- Accidental deletion or modification. Data can be lost if a user accidentally deletes or overwrites data that hasn't been properly backed up.
Data security vs. data protection
The terms data security and data protection are often used interchangeably, but they refer to two different data management strategies.
- Data security is focused on preventing unauthorized access to an organization's data using mechanisms such as access control lists, storage encryption and multifactor authentication.
- Data protection is concerned with disaster recovery and putting into place mechanisms for backing up and recovering data. In this scenario, administrators create data copies that can be used to recover an organization's data following a storage infrastructure failure or other types of data loss events.
Although data security and data protection are two different concepts, they are related. For instance, if an organization is targeted by a ransomware attack, the organization's data security might be able to stop the attack. If the attack succeeds, the organization's data protection mechanisms -- its backup and restore processes -- can get the data back without paying the ransom, assuming the backups have not also fallen victim to the ransomware.
If data protection is poorly implemented, it can create additional security risks. For example, an organization might back up its data to tape without encrypting the backups. An insider could steal the backup tape to gain access to the data.
Organizations in regulated industries must examine any applicable compliance requirements when deciding how best to secure their data. Regulations such as the following four focus heavily on data security and privacy:
- Health Insurance Portability and Accountability Act
- Payment Card Industry Data Security Standard
- California Consumer Privacy Act
- European Union's General Data Protection Regulation
Requirements vary among regulations, sometimes significantly. Nevertheless, they commonly establish mandates that govern how data should be stored. For instance, most regulations require all sensitive data to be encrypted. Many specify retention requirements.
Although the various regulations establish storage security requirements, they usually leave it up to the individual organization to choose which methods and mechanisms they use to meet those requirements.
What are best practices for securing data?
Entire books have been written on keeping data secure. Even so, there are several best practices that organizations should follow when protecting their storage systems and data.
- Identify where data is stored. The first step in any data security initiative should be to locate the organization's data. Organizations often have data that is stored both on premises and in cloud storage. This might include cloud-based object storage such as AWS Simple Storage Service and Azure Blob storage or cloud services such as Dropbox Business and Microsoft OneDrive. Administrators should also consider data on servers and desktops, in edge environments and locked away in other data silos.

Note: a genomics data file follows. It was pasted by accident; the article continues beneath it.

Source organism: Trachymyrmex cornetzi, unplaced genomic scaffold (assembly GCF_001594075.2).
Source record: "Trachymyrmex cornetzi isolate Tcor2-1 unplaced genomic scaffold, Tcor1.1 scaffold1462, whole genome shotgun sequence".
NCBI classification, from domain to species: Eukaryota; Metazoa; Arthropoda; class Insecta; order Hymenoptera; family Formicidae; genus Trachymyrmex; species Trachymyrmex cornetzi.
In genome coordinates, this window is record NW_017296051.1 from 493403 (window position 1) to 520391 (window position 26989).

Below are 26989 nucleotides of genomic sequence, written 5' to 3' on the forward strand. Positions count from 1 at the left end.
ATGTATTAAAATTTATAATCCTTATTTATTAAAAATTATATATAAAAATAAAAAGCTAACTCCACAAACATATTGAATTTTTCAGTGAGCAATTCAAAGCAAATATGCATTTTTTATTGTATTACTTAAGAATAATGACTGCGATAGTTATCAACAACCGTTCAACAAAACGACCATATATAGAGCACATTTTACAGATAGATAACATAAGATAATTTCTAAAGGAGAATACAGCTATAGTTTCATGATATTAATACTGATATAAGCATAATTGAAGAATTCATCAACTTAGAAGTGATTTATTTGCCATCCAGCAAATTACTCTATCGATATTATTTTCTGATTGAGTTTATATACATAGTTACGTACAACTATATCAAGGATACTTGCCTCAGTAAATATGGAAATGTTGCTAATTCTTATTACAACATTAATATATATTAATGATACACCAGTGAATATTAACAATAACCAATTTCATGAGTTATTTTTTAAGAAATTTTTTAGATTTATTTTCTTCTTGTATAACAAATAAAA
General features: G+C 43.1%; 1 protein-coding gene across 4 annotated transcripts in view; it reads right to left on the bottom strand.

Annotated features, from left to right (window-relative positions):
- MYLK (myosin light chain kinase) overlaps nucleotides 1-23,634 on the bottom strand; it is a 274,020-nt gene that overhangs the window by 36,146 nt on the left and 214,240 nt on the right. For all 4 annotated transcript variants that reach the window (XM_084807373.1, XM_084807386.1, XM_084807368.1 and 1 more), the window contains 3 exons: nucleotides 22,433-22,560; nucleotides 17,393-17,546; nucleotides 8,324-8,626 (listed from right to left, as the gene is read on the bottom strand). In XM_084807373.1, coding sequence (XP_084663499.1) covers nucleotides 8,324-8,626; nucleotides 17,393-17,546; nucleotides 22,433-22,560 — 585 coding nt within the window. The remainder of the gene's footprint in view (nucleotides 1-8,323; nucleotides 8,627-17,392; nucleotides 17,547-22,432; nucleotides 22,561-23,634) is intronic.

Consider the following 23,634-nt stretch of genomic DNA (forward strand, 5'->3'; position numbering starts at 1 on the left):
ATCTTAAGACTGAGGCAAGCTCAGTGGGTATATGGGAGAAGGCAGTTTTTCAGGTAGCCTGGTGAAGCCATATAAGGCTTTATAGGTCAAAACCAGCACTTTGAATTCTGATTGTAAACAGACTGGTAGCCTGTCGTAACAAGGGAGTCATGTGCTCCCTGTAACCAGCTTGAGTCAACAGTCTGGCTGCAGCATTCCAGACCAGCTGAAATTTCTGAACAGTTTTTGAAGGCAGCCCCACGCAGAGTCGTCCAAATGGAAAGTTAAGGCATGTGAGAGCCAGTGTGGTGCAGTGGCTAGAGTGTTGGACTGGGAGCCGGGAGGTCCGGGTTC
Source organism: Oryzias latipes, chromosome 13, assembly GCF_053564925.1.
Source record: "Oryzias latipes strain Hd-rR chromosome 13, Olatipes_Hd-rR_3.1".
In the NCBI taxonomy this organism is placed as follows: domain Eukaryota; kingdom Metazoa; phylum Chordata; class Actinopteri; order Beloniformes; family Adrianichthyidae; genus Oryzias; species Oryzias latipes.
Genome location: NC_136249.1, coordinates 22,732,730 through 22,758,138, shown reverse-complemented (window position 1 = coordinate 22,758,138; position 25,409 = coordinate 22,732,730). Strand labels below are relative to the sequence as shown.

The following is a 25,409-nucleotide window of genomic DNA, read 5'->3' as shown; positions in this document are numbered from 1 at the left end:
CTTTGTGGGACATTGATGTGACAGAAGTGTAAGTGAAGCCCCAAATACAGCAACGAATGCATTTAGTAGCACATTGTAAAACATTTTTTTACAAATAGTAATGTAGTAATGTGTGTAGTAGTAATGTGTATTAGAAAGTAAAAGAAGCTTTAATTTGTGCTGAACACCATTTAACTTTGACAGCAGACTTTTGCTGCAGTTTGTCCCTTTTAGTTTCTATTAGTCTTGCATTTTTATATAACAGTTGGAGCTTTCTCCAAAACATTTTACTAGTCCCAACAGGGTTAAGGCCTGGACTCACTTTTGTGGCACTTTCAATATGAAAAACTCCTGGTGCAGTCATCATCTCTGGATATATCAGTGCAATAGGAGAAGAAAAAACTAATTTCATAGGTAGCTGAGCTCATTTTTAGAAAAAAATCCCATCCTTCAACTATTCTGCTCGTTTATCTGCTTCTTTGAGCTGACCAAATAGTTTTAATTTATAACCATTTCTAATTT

- Classify the data. After locating the organization's data, administrators should categorize it based on sensitivity and application requirements. Some organizations skip this step and treat all data as highly sensitive, whether it is or not. Although this model makes data security easier, it can also lead to higher costs, degrade application performance and complicate data analytics.
- Protect sensitive data against leakage. IT teams should adopt a data loss prevention (DLP) system to guard against leakage. Although DLP products vary in scope, most can detect sensitive data in outbound email messages. Such messages can then be intercepted -- and even silently forwarded to the appropriate department -- before being sent to the outside world. DLP products might also offer protections such as blocking access to USB storage devices.
- Audit access control lists. Access control lists determine who has access to which resources. IT and security teams should periodically audit these lists to ensure no one has tampered with them. They should also check that users can access the data they need to do their jobs, without being able to access any other data.
- Implement multifactor authentication. Access control lists do little good if a user's account is compromised. One of the best ways to keep users from falling victim to stolen passwords is to implement multifactor authentication.
- Segregate administrative responsibilities. Allowing a single administrator to have full access to all IT systems is dangerous. If that administrator's account is compromised, an attacker can gain access to everything. This includes the storage environment, cloud computing resources and administrative controls. IT teams should use role-based access controls to delegate administrative responsibilities as-needed rather than granting blanket administrative privileges.
- Encrypt data at rest and in motion. All sensitive data -- whether on premises, in the cloud or in transit -- should be encrypted. Encryption keys must be carefully managed and protected.
- Practice good patch management. One of the best ways to prevent a data breach is to install software patches and firmware updates as they become available. These patches often address known vulnerabilities.
Learn about the top five cloud storage security issues and how to keep them in check.